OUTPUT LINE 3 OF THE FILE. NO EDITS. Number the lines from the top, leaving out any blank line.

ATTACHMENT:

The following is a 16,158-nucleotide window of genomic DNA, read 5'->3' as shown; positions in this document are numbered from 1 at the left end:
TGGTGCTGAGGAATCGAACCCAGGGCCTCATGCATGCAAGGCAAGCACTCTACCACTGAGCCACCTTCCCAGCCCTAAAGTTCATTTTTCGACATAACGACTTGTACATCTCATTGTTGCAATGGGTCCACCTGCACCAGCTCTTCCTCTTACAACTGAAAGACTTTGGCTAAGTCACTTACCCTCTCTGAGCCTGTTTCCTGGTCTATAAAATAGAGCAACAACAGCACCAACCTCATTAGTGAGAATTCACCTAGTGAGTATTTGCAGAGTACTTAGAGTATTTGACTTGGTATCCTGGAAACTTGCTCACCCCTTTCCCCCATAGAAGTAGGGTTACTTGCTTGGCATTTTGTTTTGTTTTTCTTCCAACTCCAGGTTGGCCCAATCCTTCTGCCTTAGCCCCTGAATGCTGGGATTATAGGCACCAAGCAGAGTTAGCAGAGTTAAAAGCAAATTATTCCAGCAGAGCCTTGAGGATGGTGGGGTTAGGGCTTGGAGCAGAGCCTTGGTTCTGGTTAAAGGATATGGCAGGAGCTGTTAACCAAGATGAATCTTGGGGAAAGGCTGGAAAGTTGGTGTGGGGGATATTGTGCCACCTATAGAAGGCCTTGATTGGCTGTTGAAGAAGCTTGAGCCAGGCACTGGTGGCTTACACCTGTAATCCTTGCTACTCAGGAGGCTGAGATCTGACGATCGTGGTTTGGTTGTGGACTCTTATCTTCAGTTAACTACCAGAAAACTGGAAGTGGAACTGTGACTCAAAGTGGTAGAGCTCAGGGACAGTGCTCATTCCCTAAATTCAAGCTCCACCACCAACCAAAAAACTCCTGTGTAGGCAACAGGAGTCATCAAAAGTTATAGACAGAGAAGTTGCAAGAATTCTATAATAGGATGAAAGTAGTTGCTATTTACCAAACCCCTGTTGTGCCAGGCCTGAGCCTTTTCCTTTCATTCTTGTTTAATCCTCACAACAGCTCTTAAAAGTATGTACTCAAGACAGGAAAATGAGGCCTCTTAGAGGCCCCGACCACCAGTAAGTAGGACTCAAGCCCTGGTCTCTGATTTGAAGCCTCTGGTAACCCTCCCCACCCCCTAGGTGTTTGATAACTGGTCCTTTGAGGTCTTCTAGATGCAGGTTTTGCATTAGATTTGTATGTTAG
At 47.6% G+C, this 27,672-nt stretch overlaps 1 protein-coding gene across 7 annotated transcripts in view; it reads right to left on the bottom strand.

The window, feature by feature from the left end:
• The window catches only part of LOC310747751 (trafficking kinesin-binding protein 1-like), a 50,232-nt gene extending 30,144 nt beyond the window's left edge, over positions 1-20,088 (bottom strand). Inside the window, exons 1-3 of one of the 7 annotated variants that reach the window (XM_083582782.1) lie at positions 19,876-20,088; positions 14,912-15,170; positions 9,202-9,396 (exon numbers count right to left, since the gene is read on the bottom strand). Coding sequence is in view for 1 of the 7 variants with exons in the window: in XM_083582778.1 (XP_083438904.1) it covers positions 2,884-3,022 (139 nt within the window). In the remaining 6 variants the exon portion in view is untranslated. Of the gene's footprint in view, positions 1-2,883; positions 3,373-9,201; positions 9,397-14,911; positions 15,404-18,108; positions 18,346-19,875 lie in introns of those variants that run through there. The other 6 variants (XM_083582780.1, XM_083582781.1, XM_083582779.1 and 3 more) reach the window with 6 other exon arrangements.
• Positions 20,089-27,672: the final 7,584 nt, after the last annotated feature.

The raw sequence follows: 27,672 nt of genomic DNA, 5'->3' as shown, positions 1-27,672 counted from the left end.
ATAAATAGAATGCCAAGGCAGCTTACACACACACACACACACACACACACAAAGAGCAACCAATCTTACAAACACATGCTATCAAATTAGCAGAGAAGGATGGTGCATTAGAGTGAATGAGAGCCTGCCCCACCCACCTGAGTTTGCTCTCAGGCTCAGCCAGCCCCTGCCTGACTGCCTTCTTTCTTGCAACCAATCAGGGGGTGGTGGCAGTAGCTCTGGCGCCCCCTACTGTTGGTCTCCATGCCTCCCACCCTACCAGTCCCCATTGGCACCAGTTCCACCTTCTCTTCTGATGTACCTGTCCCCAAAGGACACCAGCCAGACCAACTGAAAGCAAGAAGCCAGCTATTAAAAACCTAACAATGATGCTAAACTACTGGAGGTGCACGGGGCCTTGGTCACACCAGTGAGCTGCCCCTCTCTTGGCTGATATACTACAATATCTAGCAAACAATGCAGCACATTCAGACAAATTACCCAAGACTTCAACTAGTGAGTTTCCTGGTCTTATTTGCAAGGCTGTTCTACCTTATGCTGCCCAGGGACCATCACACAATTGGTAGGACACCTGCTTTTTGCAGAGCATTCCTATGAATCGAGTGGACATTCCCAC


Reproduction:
At 47.6% G+C, this 27,672-nt stretch overlaps 1 protein-coding gene across 7 annotated transcripts in view; it reads right to left on the bottom strand.